Eigenvectors[A]
Out[3]= {{1, 0, 0}, {0, 0, 0}, {-1, 1, 0}}

So Mathematica provides us only one eigenvector \( \xi = \left[ 1,0,0 \right] \) corresponding to the eigenvalue \( \lambda =1 \) (therefore, it is defective) and one eigenvector v = <-1,1,0> corresponding eigenvalue \( \lambda = 0. \) To check it, we introduce the matrix B1:

B1 = IdentityMatrix[3] - A
Eigenvalues[B1]
Out[5]= {1, 0, 0}

which means that B1 has one simple eigenvalue \( \lambda = 1 \) and one double eigenvalue \( \lambda =0. \) Then we check that \( \xi \) is the eigenvector of the matrix A:

B1.{1, 0, 0}
Out[6]= {0, 0, 0}

Then we check that v is the eigenvector corresponding to \( \lambda = 0: \)

A.{-1, 1, 0}
Out[7]= {0, 0, 0}

To find the generalized eigenvector corresponding to \( \lambda = 1, \) we use the following Mathematica command

LinearSolve[B1, {1, 0, 0}]
Out[8]= {0, -1, -1}

This gives us another generalized eigenvector \( \xi_2 = \left[ 0,-1,-1 \right] \) corresponding to the eigenvalue \( \lambda = 1 \) (which you can multiply by any constant). To check it, we calculate:

B1.B1.{0, 1, 1}
Out[9]= {0, 0, 0}

but the first power of B1 does not annihilate it:

B1.{0, 1, 1}
out[10]= {-1, 0, 0}

 

The characteristic polynomial can be found either with Mathematica's command
CharacteristicPolynomial or directly.

A := {{0, 1}, {-1, 0}}
CharacteristicPolynomial[A, lambda]
Out[2]= 1 + lambda^2
sys[lambda_] = lambda*IdentityMatrix[2] - A
Out[3]= {{lambda, -1}, {1, lambda}}
p[lambda_] = Det[sys[lambda]]                (* characteristic polynomial *)
Out[4]= 1 + lambda^2
Solve[p[lambda] == 0] // Flatten
Out[5]= {lambda -> -I, lambda -> I}       (* I is the imaginary unit *)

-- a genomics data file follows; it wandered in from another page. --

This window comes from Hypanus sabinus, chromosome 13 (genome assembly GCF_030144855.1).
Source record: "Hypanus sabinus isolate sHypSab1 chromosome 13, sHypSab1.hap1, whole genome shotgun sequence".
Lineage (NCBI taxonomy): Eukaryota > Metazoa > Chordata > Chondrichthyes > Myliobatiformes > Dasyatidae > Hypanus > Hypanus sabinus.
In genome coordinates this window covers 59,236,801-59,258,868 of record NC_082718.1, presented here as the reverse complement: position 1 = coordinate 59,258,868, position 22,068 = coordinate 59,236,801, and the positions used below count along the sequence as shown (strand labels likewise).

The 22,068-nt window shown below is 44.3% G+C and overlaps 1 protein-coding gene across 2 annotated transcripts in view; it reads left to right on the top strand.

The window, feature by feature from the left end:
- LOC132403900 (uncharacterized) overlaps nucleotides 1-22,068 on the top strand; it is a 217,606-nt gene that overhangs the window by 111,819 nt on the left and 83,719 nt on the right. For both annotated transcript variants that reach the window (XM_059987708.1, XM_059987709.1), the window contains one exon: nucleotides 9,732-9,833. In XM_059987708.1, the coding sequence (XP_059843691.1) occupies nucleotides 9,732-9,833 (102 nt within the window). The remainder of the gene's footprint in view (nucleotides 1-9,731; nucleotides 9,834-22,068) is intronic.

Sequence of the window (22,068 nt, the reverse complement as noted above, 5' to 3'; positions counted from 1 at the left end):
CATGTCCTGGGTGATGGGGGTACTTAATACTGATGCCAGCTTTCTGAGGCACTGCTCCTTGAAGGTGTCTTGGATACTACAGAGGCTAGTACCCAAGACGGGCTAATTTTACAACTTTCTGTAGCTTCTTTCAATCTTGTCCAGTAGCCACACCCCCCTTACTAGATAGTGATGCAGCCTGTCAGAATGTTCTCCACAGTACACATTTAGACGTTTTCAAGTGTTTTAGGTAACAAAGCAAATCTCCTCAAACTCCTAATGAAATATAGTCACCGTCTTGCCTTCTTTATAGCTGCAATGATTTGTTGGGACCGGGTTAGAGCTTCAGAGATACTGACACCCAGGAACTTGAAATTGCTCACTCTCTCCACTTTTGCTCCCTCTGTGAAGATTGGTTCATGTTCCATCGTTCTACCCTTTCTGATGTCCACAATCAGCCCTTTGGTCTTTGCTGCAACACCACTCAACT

This can be obtained manually as follows:

A = {{1, 2}, {2, 4}}
Out[1]= {{1, 2}, {2, 4}}
sys[lambda_] = lambda*IdentityMatrix[2]-A
Out[2]= {{-1 + lambda, -2}, {-2, -4 + lambda}}
p[lambda_] =Det[sys[lambda]]
Out[3]= -5 lambda + lambda^2
Find the roots of the characteristic equation (eigenvalues of the matrix A):

Solve[p[lambda]==0]
Out[4]= {{lambda -> 0}, {lambda -> 5}}
Capture the eigenvalues:
{lambda1,lambda2} = x/.Solve[p[x]==0]
Out[5]= {0, 5}
To show the basis of the null space of the matrix A:
v1 = NullSpace[sys[lambda1]][[1]]
Out[6]= {-2, 1}

Two matrices A and B are called similar if there exists a nonsingular matrix S such that \( {\bf A} = {\bf S}\,{\bf B}\,{\bf S}^{-1} .\) Similar matrices always has the same eigenvalues, but their eigenvectors could be different. Let us consider an example of two matrices, one of them is a diagonal one, and another is similar to it:

A = {{1, 0, 0}, {0, 2, 0}, {0, 0, 0.5}}
S = {{2, -1, 3}, {1, 3, -3}, {-5, -4, 1}}
B = Inverse[S].A.S
Out[3]= {{-25., -45., 36.}, {39.5, 70., -55.5}, {30.5, 53., -41.5}}
Therefore, the matrix B is similar to the diagonal matrix A. We call such matrix B diagonalizable.
Eigenvalues[B]
Out[4]= {2., 1., 0.5}
Eigenvectors[B]
Out= {{0.457144, -0.706496, -0.540262}, {-0.451129, 0.701757, 0.55138}, {-0.46569, 0.698535, 0.543305}}
Eigenvectors[A]
Out= {{0., 1., 0.}, {1., 0., 0.}, {0., 0., 1.}}

Therefore, these two similar matrices share the same eigenvalues, but they have distinct eigenvectors.

matlab can also calculate the eigenvalues and eigenvectors. Start out with finding the eigenvalues:
			eigenvalues=eig(E)
If you need to see eigenvalues along with eigenvectors, type:
E= [7 4; -10 -5]
[V,D]=eig(E)

where in the output, matrix V corresponds to the matrix of eigenvectors and matrix D is a diagonal matrix where each entry is an eigenvalue.

The coefficients of the characteristic polynomial are returned by

			poly(E)



Complete